“Sorry,” I sigh, even though I’m not. “I had some personal business to attend to.”

“It’s your students who deserve the apology,” he replies tersely.

“Yeah, well, I’ll get right on that,” I grouse. It’s not like my students want anything more than to grade-grub. Luckily for both of us, it’s time for Kevin to go to class.

Will, Lucy and I teach political science at Southeastern State University, in Houston, Texas. Will’s the bigwig in the crowd, with his tenure-track job and his covered parking space. Lucy just completed her PhD and is searching for a full-time teaching position. I’m still working on my dissertation, hence my office-share with Kevin the crank. If I were a bigger bitch than I already am, I might take pleasure in the fact that Lucy’s percolating ankle-biter has the potential to move me up at least one rung on the employment ladder.

But I don’t think like that.

When I’m finally alone, I spread out my grading, dig a red pen out of the second drawer of Kevin’s desk, and open the first of the several hundred ungraded research papers littering my desk. In the first page alone, there are no less than twenty grammatical errors, and a reference to Thomas Jefferson as “Tom”. I toss my (okay, Kevin’s) pen on the desk and pick up the phone to call my mom.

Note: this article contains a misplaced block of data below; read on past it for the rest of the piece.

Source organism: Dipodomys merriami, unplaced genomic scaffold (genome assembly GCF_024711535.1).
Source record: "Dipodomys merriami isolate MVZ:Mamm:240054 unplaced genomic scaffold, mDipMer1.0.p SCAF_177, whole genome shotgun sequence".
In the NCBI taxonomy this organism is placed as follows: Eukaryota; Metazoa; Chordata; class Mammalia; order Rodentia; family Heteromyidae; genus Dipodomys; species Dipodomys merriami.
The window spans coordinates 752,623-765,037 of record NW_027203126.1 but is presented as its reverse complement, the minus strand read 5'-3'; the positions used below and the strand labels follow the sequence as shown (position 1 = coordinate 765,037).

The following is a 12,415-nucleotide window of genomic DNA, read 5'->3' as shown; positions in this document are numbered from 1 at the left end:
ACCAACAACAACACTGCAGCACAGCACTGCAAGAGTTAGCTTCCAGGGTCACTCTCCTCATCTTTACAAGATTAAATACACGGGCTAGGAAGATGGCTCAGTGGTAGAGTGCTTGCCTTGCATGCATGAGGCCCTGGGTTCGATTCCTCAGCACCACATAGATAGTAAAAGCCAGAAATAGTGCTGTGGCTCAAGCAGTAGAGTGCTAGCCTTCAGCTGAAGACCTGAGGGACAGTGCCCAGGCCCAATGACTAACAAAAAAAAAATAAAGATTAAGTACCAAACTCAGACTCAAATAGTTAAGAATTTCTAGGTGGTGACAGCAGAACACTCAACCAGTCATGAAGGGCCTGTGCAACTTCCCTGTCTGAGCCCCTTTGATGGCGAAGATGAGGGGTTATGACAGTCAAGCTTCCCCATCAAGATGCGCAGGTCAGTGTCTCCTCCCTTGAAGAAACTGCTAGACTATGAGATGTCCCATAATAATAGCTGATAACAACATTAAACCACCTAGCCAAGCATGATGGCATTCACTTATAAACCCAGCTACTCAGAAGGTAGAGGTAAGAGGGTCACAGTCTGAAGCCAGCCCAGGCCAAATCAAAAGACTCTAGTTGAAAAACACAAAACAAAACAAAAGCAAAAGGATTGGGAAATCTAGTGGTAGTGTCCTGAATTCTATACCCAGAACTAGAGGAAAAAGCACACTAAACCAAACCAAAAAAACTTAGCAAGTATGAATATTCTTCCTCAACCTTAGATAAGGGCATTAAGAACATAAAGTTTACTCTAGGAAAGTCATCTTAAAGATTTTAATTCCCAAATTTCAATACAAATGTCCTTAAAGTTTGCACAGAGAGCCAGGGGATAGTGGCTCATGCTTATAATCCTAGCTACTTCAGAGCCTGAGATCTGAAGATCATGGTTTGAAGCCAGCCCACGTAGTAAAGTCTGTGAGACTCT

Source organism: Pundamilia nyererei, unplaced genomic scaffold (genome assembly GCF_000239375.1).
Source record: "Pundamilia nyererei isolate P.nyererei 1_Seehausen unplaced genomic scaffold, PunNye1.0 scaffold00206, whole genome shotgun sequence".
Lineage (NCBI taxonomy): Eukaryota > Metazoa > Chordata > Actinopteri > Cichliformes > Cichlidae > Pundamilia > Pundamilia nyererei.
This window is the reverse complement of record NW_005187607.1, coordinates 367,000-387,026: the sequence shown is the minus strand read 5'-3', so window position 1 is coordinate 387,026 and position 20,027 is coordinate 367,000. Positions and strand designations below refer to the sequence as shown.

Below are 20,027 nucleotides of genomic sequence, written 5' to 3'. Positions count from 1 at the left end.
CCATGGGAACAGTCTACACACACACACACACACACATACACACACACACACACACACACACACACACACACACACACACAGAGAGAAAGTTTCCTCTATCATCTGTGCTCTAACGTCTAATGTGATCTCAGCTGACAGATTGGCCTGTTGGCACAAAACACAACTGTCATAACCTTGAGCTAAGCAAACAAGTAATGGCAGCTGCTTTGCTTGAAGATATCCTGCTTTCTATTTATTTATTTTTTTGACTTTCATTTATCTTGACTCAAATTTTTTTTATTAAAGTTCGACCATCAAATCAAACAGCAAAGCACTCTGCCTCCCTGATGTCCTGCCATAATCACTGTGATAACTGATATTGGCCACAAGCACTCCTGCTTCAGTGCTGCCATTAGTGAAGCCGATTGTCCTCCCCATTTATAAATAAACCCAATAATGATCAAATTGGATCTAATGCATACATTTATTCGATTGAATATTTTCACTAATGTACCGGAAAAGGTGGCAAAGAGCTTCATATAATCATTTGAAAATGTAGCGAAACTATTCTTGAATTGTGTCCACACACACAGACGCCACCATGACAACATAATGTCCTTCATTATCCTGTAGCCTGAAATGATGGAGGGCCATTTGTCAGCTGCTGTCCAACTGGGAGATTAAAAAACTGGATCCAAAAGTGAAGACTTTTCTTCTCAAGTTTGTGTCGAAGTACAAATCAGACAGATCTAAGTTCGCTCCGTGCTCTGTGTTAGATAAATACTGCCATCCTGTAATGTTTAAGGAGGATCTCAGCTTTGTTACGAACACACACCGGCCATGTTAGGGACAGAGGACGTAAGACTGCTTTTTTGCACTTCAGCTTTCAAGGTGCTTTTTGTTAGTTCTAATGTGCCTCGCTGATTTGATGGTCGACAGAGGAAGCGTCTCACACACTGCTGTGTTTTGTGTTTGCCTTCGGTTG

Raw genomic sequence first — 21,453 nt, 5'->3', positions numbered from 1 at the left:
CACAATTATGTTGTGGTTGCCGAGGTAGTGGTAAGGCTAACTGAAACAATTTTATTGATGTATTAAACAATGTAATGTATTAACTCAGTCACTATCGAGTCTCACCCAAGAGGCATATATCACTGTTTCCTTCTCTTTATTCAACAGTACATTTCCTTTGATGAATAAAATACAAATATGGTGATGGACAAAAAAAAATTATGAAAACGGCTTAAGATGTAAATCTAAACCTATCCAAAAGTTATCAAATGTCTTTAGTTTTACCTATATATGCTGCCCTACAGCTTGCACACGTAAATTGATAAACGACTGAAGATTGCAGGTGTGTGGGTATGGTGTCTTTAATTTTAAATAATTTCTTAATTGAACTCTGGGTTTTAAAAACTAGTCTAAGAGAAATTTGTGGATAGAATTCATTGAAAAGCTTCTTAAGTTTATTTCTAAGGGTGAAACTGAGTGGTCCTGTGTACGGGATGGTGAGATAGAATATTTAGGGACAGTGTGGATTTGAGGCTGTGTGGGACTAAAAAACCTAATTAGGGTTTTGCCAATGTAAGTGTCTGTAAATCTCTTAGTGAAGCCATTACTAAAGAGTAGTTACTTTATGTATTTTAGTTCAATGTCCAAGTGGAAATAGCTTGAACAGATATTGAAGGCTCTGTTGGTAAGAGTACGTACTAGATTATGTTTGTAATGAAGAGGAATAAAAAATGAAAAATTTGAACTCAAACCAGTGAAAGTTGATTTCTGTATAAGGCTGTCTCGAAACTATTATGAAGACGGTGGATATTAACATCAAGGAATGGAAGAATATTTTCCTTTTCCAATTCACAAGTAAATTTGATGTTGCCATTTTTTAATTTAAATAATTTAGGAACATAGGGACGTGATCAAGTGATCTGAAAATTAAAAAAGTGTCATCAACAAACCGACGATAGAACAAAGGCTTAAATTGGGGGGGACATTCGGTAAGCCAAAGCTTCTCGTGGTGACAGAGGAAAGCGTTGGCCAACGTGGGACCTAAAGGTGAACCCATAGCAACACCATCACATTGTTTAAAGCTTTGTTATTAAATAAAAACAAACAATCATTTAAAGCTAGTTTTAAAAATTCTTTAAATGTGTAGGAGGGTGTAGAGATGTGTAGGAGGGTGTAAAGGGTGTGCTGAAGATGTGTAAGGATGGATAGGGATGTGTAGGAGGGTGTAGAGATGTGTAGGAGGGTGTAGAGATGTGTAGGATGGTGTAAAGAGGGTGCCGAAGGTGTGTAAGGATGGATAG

Sunday, July 8, 2012

Check out the first 1k words of my new chick-lit novel, "Jen Morales Gets a Clue"

I’m still half-asleep, dreaming about eating chicken tacos in the library, when Dax storms into the bedroom, looking for toenail clippers. I know this because he’s demanding “where the fuck are the toenail clippers?” as he pulls out every drawer in my antique dressing table. I pretend to sleep through his mini-tantrum, but I’m not fooling anybody.

“Jen.” I pull my pillow over my head. “Jen! Have you seen them? They were in the kitchen drawer last week. Did you move them?”

God, I’m actually going to have this conversation. I throw the pillow off my head and glare at him through sleep-encrusted eyes. “Yes, I saw them. Yes, I moved them. You don’t keep toenail clippers in the kitchen, you foul, filthy man.”